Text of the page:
- On (obsolete) coax cable, a collision is detected by the channel voltage exceeding the normal scope (less than -1.5 V, see IEEE 802.3 Clauses 18.104.22.168 and 10.4.1.5).
- Some stations detect a collision sooner than others - the overlap of concurrent signals is local to each station, due to the limited propagation speed of the signals.
- Concurrent signals interfere with each other and produce different voltage levels all over the bus (running in different directions with limited speed). To make sure that all stations sense a collision, a jamming sequence makes sure that it's propagated throughout the collision domain. E.g. when two stations close to each other produce a collision, a station further away might not detect it due to the (short) signals not overlapping at its location.
- Yes, the jamming signal collides with a possibly still continuing transmission - one of the transmitting stations might not have sensed the collision yet. The transmitting station needs to monitor its tap for voltage anomalies.
Note that collision detection is simpler, more reliable and faster for full-duplex capable channels like fiber or twisted pair (channels, not links which would mean switching). Since there are dedicated send and receive channels, the sender simply needs to monitor its receive channel for a carrier, signaling a collision. That is the exact reason why the 5-4-3 rule allows more link segments (point-to-point) than it does mixing ones (multi-tap).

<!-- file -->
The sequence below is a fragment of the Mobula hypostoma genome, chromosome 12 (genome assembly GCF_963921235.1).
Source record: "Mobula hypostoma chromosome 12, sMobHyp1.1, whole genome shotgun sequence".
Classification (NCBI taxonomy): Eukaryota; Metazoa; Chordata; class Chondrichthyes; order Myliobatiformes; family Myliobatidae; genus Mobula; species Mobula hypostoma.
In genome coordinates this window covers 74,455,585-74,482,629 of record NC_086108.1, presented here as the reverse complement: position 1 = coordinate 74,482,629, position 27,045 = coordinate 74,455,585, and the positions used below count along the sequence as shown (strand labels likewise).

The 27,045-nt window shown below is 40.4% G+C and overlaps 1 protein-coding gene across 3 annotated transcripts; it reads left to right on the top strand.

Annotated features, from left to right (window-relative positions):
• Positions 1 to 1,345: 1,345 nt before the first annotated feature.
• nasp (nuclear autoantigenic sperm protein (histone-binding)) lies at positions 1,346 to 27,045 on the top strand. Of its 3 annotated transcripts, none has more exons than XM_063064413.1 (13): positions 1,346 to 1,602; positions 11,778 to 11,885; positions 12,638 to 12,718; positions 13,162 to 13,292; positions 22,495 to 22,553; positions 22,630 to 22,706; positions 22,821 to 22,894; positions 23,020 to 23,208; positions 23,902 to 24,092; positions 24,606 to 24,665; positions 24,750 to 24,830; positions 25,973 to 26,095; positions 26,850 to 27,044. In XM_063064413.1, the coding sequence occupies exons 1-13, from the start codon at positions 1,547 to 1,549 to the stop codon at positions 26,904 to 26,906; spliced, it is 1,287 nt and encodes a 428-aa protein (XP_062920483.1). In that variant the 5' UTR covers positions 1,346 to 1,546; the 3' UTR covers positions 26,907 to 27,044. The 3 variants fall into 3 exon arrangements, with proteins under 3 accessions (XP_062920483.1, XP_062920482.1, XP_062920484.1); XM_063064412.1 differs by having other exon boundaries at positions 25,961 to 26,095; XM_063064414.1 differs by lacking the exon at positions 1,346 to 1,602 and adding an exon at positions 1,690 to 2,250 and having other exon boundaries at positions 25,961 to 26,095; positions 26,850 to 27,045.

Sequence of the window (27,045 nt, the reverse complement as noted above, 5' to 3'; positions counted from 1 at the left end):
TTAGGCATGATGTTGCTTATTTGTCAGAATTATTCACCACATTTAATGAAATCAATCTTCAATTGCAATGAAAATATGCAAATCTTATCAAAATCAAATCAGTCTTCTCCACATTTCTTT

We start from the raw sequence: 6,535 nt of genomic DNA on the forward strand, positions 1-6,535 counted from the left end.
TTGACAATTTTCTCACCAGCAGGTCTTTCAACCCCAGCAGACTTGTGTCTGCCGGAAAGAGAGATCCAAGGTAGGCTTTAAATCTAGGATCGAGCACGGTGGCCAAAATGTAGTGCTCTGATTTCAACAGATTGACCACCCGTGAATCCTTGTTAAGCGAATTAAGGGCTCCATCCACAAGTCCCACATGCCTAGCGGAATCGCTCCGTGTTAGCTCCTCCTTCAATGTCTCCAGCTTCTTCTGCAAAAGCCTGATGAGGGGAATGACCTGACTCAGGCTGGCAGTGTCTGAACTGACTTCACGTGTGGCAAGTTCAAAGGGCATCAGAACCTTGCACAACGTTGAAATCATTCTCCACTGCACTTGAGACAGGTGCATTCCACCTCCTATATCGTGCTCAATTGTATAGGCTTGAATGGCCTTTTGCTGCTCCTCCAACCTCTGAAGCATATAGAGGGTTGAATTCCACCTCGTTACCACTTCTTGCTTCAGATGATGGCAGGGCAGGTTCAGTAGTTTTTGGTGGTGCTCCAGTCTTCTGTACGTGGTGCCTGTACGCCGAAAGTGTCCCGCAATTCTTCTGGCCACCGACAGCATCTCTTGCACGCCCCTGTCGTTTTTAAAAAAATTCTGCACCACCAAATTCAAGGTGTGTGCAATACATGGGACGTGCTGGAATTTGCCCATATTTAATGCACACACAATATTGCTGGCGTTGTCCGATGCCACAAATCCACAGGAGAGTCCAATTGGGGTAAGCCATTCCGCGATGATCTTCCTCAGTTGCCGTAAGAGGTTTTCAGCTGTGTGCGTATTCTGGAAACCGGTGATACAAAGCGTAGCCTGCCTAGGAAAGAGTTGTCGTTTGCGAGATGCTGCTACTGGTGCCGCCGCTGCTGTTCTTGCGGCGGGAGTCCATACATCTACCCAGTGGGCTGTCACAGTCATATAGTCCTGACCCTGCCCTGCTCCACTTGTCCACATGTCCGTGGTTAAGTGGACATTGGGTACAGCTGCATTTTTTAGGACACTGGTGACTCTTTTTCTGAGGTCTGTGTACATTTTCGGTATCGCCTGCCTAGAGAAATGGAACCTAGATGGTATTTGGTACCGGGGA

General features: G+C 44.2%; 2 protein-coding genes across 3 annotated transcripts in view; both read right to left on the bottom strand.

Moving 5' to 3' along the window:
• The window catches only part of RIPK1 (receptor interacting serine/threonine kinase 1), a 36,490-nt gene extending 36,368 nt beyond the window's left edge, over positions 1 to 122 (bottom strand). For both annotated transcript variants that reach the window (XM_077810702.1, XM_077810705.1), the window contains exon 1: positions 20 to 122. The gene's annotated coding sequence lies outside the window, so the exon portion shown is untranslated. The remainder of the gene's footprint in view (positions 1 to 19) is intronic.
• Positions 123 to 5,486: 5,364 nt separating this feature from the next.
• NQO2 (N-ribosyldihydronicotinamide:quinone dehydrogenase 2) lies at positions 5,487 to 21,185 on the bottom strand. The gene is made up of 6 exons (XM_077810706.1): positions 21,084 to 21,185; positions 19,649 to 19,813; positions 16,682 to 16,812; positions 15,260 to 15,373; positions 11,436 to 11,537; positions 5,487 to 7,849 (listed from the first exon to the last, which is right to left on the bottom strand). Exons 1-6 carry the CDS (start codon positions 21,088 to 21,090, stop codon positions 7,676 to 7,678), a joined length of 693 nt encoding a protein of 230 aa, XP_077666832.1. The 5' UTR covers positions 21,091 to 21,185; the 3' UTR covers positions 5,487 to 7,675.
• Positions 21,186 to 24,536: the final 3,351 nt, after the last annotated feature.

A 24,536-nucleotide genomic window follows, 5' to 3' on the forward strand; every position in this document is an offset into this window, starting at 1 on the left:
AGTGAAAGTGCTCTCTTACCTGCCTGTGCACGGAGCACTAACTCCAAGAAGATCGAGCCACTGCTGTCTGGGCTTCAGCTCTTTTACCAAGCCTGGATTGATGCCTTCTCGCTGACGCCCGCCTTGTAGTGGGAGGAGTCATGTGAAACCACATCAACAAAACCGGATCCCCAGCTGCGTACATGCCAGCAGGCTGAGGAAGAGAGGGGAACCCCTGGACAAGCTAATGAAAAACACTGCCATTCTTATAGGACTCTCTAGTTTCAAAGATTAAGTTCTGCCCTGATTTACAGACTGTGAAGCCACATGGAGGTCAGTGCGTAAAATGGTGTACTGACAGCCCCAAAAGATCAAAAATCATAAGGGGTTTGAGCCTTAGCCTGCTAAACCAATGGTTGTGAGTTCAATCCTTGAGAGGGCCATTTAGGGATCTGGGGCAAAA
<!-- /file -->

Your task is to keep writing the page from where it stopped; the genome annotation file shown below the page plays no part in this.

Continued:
For reference, IEEE 802.3 defines jamming this way (the exact jamming sequence is defined in each PHY):
22.214.171.124.4 Collision detection and enforcement (half duplex mode only)
Collisions are detected by monitoring the collisionDetect signal
provided by the Physical Layer. When a collision is detected during a
packet transmission, the transmission is not terminated immediately.
Instead, the transmission continues until additional bits specified by
jamSize have been transmitted (counting from the time collisionDetect
went on). This collision enforcement or jam guarantees that the
duration of the collision is sufficient to ensure its detection by all
transmitting stations on the network. The content of the jam is
unspecified; it may be any fixed or variable pattern convenient to the
Media Access implementation; however, the implementation shall not be
intentionally designed to be the 32-bit CRC value corresponding to the
(partial) packet transmitted prior to the jam.
Of course, coax cabling and half-duplex communication are all but obsolete. Modern networks use full-duplex, fully-switched links throughout.